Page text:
The Vandenberg Village Lions Club is once again inviting the Lompoc community to what the club hopes will serve as both an eye-closing and eye-opening experience.
The club will host its third Dinner in the Dark fundraiser from 5:30 to 8 p.m. Saturday in La Purisima Parish Hall, 213 W. Olive Ave.
At the event, which aims to raise awareness and bring attention to the sight-impaired, diners will wear blindfolds and eat in dim light as they experience some of what a sight-impaired person goes through 24 hours a day.
Of course, the dinner doesn’t always go as planned for the guests.
“The mayor (at the inaugural event) stuck his fingers in his mashed potatoes,” Arleen Lewis, a Lions Club member and former president, said with a laugh Wednesday. “The people there have fun with it.”
Along with the experience itself, the event also serves as a fundraiser for the Lions Club’s vision conservation programs.
Despite moving to January for the first time after two-straight years of being held in October, the event, which has a maximum capacity of 150 people, is on track to be the third consecutive sell-out.
A limited amount of tickets, however, are still available at $30 apiece. They can be purchased by contacting Gail Peterson-Latipow, a chair for the club’s vision and hearing conservation committee, at 733-2898 or at email@example.com.
In addition to dinner, the event will include presentations as well as a silent auction, gift baskets and other raffle prizes.
The inaugural event raised about $5,500, and the 2014 event brought in about $5,000, according to Lions Club Secretary Ann McCarty.
“We’re hoping for $6,000 or so this year,” she said. “Every bit of the money we make with this fundraiser goes right back into the community.”
At least one member of the community who has been aided by the Lions Club’s efforts will share his experiences at Saturday’s dinner.
Lompoc resident Fernando Duran, who works in construction, said he can see a world of difference now after receiving an eye exam and a new set of eyeglasses from the Lions Club program.
“My vision with these new glasses is much better and my eyes are much better,” he said, noting that he had been using cheap, mostly ineffective glasses before. “I just want to thank them so much. I can see much better now.”
Peterson-Latipow said the club was able to assist seven of the 10 applicants who sought help in 2013, the year of the first Dinner in the Dark.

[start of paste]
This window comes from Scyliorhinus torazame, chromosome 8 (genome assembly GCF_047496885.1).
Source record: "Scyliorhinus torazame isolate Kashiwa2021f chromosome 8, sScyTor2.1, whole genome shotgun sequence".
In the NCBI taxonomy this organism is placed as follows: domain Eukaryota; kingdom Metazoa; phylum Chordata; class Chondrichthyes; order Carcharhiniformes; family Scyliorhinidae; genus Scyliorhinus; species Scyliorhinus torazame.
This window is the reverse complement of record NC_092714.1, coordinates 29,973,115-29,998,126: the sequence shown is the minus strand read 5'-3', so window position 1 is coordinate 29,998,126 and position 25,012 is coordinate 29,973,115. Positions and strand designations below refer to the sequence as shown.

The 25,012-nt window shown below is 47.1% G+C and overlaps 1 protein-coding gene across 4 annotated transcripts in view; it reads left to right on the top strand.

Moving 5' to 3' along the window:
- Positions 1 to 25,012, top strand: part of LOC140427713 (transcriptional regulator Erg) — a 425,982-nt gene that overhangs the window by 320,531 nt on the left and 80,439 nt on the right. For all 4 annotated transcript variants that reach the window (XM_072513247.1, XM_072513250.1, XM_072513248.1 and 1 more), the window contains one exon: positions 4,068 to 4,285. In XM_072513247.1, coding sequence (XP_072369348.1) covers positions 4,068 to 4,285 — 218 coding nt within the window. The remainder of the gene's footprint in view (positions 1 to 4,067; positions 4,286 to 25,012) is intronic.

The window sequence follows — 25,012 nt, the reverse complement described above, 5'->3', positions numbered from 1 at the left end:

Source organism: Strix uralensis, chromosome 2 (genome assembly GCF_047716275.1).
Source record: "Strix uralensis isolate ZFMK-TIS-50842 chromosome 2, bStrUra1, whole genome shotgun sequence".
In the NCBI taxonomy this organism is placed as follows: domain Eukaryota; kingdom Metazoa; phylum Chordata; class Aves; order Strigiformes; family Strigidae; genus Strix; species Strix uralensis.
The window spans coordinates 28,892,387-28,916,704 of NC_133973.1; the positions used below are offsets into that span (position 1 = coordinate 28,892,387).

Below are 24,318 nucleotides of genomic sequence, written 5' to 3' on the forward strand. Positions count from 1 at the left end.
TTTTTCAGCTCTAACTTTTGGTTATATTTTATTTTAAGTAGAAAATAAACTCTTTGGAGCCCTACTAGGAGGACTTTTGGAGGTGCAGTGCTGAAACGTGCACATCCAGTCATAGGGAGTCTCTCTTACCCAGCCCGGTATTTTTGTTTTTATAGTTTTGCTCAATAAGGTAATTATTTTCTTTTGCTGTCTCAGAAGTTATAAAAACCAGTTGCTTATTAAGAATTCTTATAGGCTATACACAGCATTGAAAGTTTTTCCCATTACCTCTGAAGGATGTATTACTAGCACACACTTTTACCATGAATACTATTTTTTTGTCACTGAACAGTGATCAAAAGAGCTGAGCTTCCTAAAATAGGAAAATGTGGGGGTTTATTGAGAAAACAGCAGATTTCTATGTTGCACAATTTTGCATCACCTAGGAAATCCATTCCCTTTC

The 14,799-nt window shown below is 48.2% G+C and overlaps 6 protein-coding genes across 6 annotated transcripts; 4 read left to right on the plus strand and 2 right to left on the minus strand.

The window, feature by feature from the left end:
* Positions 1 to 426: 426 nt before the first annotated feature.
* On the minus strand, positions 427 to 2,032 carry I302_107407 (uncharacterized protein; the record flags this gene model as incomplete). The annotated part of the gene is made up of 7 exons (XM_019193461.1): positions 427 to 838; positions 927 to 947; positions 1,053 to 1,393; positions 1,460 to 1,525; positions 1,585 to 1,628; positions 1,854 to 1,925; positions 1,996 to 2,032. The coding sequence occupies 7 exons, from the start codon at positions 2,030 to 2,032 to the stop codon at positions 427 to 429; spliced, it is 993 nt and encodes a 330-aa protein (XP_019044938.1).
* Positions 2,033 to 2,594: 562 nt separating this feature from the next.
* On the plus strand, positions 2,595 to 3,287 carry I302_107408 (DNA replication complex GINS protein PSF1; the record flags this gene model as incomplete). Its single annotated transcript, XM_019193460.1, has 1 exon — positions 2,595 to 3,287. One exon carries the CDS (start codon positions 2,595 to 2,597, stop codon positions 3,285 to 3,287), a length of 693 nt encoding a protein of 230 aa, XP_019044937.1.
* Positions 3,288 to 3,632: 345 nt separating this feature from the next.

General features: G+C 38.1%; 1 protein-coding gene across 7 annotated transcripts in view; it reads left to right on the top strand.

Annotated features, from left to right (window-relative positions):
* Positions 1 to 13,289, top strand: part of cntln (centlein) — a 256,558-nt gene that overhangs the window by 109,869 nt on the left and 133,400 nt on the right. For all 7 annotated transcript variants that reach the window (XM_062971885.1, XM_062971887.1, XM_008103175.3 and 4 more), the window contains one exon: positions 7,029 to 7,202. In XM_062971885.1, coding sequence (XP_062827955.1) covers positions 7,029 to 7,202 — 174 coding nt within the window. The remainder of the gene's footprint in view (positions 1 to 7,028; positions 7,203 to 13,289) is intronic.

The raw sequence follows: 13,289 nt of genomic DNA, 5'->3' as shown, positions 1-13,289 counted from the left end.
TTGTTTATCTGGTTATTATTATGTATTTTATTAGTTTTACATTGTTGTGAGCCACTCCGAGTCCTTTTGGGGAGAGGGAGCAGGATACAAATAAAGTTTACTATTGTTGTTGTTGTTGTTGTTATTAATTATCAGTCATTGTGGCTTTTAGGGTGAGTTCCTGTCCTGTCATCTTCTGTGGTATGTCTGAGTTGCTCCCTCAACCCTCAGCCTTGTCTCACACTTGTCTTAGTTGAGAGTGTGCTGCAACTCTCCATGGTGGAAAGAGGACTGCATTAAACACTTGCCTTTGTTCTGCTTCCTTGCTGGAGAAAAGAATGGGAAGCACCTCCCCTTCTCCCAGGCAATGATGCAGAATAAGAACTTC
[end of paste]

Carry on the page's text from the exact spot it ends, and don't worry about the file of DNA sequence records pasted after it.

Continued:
The number of applicants tripled to 30 the following year, and the club was able to help at least 25 of those.
She said many people have continued to show their appreciation for the life-changing assistance.
“One lady said, ‘Thank you for giving me back my sight,’” she said. “Other people are just in tears because they’re able to read again and do crossword puzzles.
"It’s just incredible what a difference we’ve been able to make, and we would not be able to do what we’re doing without the support of those who attend the Dinner in the Dark.”
The event’s organizers say they are thankful to have Lions Club member and optometrist Pinkheo Southaphanh, who practices at Clear Vision Optometry, on board to help with the programs.
Lewis, who initially brought the idea for the Dinner in the Dark to the Lions Club board, said the event is particularly personal for her.
Her sister is legally blind, she said, and she has personally received assistance herself from the club to help deal with her own failing eyesight.
“This is my way of giving back,” she said.
Those who attend Saturday’s dinner are encouraged to bring old eyeglasses that can be recycled.
Lions Club President Laura Luna said this year will be her first to actually sit and eat with a blindfold after having worked at the event in years past. She said she is excited to finally take part.
“I’m gonna need a bib,” she said, laughing.
Willis Jacobson covers the city of Lompoc for Lee Central Coast Newspapers. Follow him on Twitter @WJacobsonLR.
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